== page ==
TAG: name writing in public space (2nd Edition)
This book is a report on the "Tag Conference" held at the Freie Universität Berlin in 2017.
Tag has rarely been seriously examined. The Tag Conference is a first attempt to conceptually frame the contemporary Tag and study it alongside its many largely ignored historical antecedents. The informal writing of names in public spaces is an age-old practice, probably as old as writing itself. Over the last century it has acquired an unprecedented intensity and become the central feature of several full-fledged popular cultures around the world.
The most sophisticated of these cultures is the graffiti tradition that developed in the subways of New York in the 1970s. Under the influence of this tradition, the writing of names is now generally referred to by the slang term 'tagging'.
The Tag Conference provided a space for discussion of the practice of Tag, its nature, meaning and history, as well as the various tag traditions and cultures that exist and have existed. It gathered participants from about 15 countries and covered topics from from Ancient Rome to the 2000s.
Authors and thema
Jean-Baptiste Barra & Timothée Engasser (antigraffiti policies in Toulouse)
Edward Birzin (Taki 183 as Bildungsroman)
Jake Carter (between tagging and traditional practices throughout the East)
François Chastanet (For a geography of urban signatures, New York globalisation & metropolitan particularities)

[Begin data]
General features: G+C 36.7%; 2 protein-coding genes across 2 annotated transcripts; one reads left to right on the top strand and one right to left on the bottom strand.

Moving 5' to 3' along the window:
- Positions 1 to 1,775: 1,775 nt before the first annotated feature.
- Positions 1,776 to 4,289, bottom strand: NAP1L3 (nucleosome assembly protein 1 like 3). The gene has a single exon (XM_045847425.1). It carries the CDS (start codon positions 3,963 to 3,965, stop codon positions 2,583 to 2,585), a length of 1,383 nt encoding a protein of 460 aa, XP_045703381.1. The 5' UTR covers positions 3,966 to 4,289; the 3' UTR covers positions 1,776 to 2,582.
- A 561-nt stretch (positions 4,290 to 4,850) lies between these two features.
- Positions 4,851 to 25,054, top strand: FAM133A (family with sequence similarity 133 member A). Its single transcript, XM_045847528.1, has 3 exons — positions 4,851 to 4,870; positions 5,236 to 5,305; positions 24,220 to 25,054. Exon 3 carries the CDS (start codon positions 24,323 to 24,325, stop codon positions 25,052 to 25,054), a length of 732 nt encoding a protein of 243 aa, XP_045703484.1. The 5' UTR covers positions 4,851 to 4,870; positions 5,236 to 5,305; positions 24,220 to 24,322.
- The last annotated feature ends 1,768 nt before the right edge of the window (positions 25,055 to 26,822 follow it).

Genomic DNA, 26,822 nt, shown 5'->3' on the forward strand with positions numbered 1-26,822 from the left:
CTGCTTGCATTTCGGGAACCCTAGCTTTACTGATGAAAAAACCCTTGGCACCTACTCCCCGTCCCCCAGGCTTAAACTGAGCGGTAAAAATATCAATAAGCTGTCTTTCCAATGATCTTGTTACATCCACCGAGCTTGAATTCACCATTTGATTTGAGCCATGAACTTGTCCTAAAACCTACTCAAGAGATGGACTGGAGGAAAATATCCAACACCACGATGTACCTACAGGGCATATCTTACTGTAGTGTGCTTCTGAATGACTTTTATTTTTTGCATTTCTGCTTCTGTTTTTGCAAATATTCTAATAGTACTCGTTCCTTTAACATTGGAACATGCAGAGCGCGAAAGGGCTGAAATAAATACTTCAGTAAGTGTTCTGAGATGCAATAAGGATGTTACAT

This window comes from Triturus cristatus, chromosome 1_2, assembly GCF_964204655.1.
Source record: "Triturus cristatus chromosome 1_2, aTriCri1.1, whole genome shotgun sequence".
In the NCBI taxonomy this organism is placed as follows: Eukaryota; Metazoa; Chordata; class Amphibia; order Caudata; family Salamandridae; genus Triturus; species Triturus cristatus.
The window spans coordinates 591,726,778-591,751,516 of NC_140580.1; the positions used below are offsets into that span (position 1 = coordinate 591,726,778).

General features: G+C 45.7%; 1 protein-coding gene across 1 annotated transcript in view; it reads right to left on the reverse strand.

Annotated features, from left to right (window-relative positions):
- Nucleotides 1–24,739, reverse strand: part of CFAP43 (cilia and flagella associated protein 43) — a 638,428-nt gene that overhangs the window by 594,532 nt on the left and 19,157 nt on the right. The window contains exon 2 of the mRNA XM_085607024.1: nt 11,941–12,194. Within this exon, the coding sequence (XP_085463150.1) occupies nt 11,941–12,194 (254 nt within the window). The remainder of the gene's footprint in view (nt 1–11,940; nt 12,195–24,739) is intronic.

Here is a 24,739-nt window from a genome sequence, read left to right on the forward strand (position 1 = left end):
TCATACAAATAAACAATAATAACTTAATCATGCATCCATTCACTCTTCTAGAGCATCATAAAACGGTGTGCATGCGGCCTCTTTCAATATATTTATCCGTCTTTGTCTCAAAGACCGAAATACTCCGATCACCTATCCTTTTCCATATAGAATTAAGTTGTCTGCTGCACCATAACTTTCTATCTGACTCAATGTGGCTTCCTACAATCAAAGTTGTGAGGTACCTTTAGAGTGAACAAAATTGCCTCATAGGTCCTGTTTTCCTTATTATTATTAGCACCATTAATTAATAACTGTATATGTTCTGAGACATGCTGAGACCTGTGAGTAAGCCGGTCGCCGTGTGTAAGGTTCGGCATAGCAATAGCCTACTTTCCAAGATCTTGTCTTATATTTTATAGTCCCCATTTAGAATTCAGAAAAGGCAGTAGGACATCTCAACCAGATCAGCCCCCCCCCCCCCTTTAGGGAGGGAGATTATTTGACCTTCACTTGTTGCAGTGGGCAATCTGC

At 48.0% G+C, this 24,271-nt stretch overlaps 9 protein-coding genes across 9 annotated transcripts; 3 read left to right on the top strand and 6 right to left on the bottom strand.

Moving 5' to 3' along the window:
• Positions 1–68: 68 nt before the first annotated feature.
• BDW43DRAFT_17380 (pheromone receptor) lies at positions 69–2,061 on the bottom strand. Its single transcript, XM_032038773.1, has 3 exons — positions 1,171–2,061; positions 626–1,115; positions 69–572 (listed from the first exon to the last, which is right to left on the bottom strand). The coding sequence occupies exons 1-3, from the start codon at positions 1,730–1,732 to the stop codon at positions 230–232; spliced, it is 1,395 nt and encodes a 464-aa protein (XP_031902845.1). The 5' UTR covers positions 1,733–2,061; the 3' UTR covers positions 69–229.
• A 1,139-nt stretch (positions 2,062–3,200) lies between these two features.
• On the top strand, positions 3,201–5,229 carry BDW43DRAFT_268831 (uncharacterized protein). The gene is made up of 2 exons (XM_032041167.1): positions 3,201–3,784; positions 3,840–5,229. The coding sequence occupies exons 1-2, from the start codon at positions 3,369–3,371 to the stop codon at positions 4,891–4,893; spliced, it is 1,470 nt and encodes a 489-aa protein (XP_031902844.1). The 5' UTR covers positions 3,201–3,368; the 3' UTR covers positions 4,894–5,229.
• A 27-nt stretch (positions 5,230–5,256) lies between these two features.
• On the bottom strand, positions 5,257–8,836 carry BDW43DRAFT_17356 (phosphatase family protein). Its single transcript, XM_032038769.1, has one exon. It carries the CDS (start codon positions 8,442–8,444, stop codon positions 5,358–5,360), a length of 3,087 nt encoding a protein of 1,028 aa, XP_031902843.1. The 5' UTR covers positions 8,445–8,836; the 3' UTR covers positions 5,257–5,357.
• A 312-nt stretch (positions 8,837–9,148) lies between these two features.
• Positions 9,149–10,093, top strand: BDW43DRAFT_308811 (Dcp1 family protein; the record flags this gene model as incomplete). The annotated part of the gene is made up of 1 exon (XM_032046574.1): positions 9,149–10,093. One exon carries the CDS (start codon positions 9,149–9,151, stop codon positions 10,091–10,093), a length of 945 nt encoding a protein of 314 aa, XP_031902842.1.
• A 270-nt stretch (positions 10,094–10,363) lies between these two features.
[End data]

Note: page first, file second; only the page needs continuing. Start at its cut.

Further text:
Andreas Dorn (Tagging in the Valley of the Kings around 1300-1050 BC)
Konstantina Drakopoulou & Argiro Papathanasiou (The HIT And LIFO Graffiti Crews: Redefining Athens Streets)
Valeria Federici (The role of tags between place and existence)
Danny Flynn (Invasive tags, Île de la Passe)
Edwige Fusaro (Taggings on classroom desks)
Lukas Fuchsgruber (Glass Tagging and the Art Histories of Graffiti)
Elena García Gayo and Calota Santabárbara Morera (Graffiti and the ethics of conservation)
Gabriele Goffriller (Joseph Kyselak (1798-1831) – the world’s first graffiti tagger?
Theo Kindynis (Excavating ghosts: Urban exploration as graffiti archaeology)
Norbert Kirbach (Tagging, calligraphy and public writing in China)
Polly Lohmann (Tagging in Antiquity: Pompeian Graffiti Between Individuality and Convention)
Kadir Memis (Movement of letters)
Orestis Pangalos (Football, military and adolescent tagging in Greece)
Vittorio Parisi (Tags as weapons – Structuralism, Futurism, RAMM:ELL:ZEE and the symbolic war on language)
Jo Preußler (Writing in the air)
Will Shank (To tag and to untag: the preservation point of view)
Dr Rafael Schacter (Graffiti and Street Art as Ornament)
Tomasz Sikorski (Illegal signs and names in public space in Poland)
Pedro Soares (agging 22000 years ago, relations between today graffiti and the oldest known open air Paleolithic art complex)
Julia Tulke (Tags of Crisis: Polysemic Performances on the Wall of Athens)
Layout & design concept by Caroline Lei and Anita Nguyen
20.8 x 29.7 cm